The next morning Delia stood on the corner watching the minute hand jump on the great clock outside the Lanshaffen Benevolent Association. It was a quarter to eight now.
After the meeting, the girls had been up nearly all night talking in the cafes. They would go to the shop as if it were any ordinary day, they decided. Then at eight o’clock, a signal would be given and the machines would stop. In every shop everyone would stop sewing, everyone would put on her hat and coat, everyone would walk out the door. Together. It was as simple and complicated as that.
Suppose someone forgot to give the signal, Josie asked. Or the other girls changed their minds? Maybe in the morning a strike would not seem like such a good idea, after all.
“All it takes is one girl,” Delia had reminded them. She remembered the day she had pushed her crate out into the middle of the aisle when she was working at Meir’s old shop. “If one shows courage others will follow.”
“A dollar says they won’t do it.”
Delia looked over and saw two young men leaning against the wall.
“I don’t know. They sure acted fired up last night.”
“That was last night.” The first speaker lit a cigar. “I don’t think even one girl out of hundred really meant she’d strike. Not with winter coming in. Hell, if even a hundred walk out today, you’ll get your dollar.”..
“How can you gamble on us as if we are a...a game?” Delia didn’t know whether to be angry or amused. “What do you think this is? Coney Island?”
“A thousand apologies, miss.” He spoke with the same flowery language so many young men used. It meant nothing, she knew.
“There will be more than a hundred on the street today.” She decided to be stern. “There will be a thousand. Five thousand.”
“Ah.” He didn’t sound humbled.
How many girls worked in the factories of New York, she wondered. Had anyone every bothered to count them? The minute hand of the clock crept closer to eight. “Ten thousand,” she added. That sounded good.
“Listen to her!” He nudged his friend “A real firebrand. They say a girl gave a speech like that last night. Was it you?”
“Me?” He was teasing her of course, but she felt flattered just the same.
“I will double your bet.” She smiled, just a little. “Two dollars.” She didn’t have two whole dollars to her name. “Two dollars if there are more than a hundred girls in the streets.”
Just like that. A minute before they had never seen each other, now they were laughing together like old friends. Before she had time to wonder how it had happened, the clock began to chime.
The young man kept talking, but she was no longer paying attention. Something was different. She couldn’t see it, but she felt it. Something had stopped. The steady rumble and hum of machinery that always seemed so much part of the street had fallen silent. Everything looked the same, but it felt like midnight had fallen in the middle of the morning. One by one the factories, large and small, became quiet.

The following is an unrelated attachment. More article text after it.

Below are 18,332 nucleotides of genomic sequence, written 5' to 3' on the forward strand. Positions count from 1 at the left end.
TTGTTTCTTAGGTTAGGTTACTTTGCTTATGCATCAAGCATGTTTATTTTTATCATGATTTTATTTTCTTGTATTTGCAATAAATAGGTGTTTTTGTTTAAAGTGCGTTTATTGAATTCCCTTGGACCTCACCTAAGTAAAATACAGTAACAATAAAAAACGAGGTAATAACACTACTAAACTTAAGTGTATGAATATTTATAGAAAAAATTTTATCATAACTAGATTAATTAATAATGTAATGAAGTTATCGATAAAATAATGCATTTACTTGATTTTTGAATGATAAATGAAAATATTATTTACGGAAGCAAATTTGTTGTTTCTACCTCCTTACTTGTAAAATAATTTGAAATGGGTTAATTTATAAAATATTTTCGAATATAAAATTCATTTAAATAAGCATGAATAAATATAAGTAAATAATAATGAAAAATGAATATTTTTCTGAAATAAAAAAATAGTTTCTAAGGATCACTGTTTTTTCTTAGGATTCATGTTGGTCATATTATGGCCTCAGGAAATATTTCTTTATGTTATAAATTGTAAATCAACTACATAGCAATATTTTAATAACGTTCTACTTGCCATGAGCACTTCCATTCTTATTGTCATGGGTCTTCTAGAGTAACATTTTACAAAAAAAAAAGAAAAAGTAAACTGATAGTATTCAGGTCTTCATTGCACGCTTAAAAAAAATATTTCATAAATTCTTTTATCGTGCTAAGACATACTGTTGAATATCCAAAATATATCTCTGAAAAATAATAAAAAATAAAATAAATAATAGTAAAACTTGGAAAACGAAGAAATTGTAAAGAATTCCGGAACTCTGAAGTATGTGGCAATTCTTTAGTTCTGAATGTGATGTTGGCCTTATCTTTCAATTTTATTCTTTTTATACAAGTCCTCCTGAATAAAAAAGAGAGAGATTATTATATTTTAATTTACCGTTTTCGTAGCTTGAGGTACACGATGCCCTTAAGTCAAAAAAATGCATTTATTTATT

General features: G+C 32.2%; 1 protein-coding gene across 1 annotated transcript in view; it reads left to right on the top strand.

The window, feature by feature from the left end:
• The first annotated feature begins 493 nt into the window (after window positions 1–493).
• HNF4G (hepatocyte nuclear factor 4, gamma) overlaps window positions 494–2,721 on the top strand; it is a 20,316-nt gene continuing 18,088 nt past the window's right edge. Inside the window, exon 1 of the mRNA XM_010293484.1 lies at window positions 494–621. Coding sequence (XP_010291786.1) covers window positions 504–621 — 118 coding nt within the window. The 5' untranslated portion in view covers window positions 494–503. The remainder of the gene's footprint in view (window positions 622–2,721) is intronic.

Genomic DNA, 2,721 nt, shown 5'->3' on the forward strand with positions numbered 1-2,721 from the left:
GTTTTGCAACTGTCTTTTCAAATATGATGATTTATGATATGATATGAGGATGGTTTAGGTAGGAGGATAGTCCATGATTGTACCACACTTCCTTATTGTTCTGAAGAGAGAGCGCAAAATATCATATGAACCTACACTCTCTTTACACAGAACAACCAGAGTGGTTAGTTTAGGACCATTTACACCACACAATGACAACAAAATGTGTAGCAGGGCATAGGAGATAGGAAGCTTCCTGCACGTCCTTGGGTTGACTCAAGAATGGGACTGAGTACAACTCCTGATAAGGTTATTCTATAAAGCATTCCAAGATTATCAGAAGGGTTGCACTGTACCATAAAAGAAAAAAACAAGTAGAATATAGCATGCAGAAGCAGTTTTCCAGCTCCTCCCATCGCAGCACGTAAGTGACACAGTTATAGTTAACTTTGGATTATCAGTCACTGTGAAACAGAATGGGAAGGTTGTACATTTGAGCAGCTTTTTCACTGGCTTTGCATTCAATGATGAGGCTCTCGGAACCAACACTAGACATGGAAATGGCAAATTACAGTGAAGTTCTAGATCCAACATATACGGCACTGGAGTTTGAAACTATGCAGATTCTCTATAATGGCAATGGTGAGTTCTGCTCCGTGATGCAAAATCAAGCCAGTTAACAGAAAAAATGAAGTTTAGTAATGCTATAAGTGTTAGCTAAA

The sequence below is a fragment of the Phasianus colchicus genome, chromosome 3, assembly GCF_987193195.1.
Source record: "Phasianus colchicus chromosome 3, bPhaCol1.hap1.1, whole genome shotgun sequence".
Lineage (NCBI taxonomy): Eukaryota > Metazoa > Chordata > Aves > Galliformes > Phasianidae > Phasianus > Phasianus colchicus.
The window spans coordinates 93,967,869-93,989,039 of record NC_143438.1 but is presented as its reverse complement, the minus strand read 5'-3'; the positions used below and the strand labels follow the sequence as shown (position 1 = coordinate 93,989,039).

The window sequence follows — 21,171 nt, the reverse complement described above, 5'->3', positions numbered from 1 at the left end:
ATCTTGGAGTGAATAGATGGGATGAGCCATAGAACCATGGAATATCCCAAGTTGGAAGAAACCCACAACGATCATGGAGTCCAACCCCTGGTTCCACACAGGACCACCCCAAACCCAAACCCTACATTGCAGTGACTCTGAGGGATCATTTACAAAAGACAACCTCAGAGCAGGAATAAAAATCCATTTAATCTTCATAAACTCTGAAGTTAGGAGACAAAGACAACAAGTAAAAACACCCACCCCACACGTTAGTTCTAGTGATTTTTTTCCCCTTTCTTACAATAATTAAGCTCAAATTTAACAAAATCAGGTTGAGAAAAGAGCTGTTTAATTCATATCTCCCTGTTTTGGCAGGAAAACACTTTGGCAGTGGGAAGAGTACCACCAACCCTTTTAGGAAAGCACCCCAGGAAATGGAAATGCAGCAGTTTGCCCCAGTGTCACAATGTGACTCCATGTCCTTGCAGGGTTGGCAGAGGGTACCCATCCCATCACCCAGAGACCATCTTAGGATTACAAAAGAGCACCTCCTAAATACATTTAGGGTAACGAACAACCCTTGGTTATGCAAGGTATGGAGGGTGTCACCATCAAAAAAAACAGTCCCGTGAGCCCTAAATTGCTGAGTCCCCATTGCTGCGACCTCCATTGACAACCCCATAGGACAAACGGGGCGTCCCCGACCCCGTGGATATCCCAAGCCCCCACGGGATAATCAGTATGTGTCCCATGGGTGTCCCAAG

Everybody on the street stopped too--peddlers, delivery boys, housewives shopping, children scavenging for rags in the alleys.
“A dollar says they’ll start up again.” The young man was not going to give up so easily.
Factory doors opened. Girls stepped out in two and threes, peering around uncertainly. Some looked almost as if they wanted to go back in, but others behind them pushed them out.
Then they began to pour from the buildings, pulling one another by the hand. Girls by the dozens, by the hundreds. Within fifteen minutes they had overflowed the sidewalks and filled the streets. Traffic stopped. Trolleys clanged while conductors shouted helplessly. Carts became trapped. Nothing moved but the girls. Linking arms, four or five abreast, they started walking up Broadway towards Union Square.
The young man shrugged and handed Delia her two dollars. She smiled at him triumphantly and the way he looked back made her flush. “If you would like to meet at a café,” he said. “I know of one—“
Delia didn’t have time to listen. The march was moving on without her. She didn’t have time for handsome young men who had nothing do to but take their leisure today. “If you want to do something for me, go to the union all and pick up some flyers to hand out,” she told him and dashed off the join the crowd.
At every block, their ranks grew. “Unzere vunderbare farbrente meydlehk!” an old man called from a tenement window. Our wonderful, fervent girls. “Unzere vunderbare farbrente meydlehk!” The cry traveled with them as the girls surged up the street. Our wonderful girls. The firebrands of the Lower East side.
When they reached the Carnegie Library, Delia climbed to the top of the library steps to get a good view. Everywhere she looked there were girls. Arm and arm, hand in hand. Girls in stylish hats, and girls with only babushkas to cover their heads. Some looked like young ladies and others were just children, so young they still had braids hanging down to their waists. But they were all wonderful, fervent and fearless.
Rise like lions after slumber
In unvanquishable number
Shake your chains to earth like dew,
Ye are many, they are few.
She repeated the poem, her voice lost in the growing din of songs and cheers.
Lions in the street, that’s what they were. Fargrente medylehk. Each and every one of
them, strong and fierce and proud.
Like many Americans I am the descendant of immigrants. I have always been fascinated by their stories. I hope you enjoy reading about Delia and her adventures growing up on the Lower East Side. If you want to learn more about the historical background, please take a look at the About and Resources sections. If you want to learn more about my other books for children and young adults visit my website.
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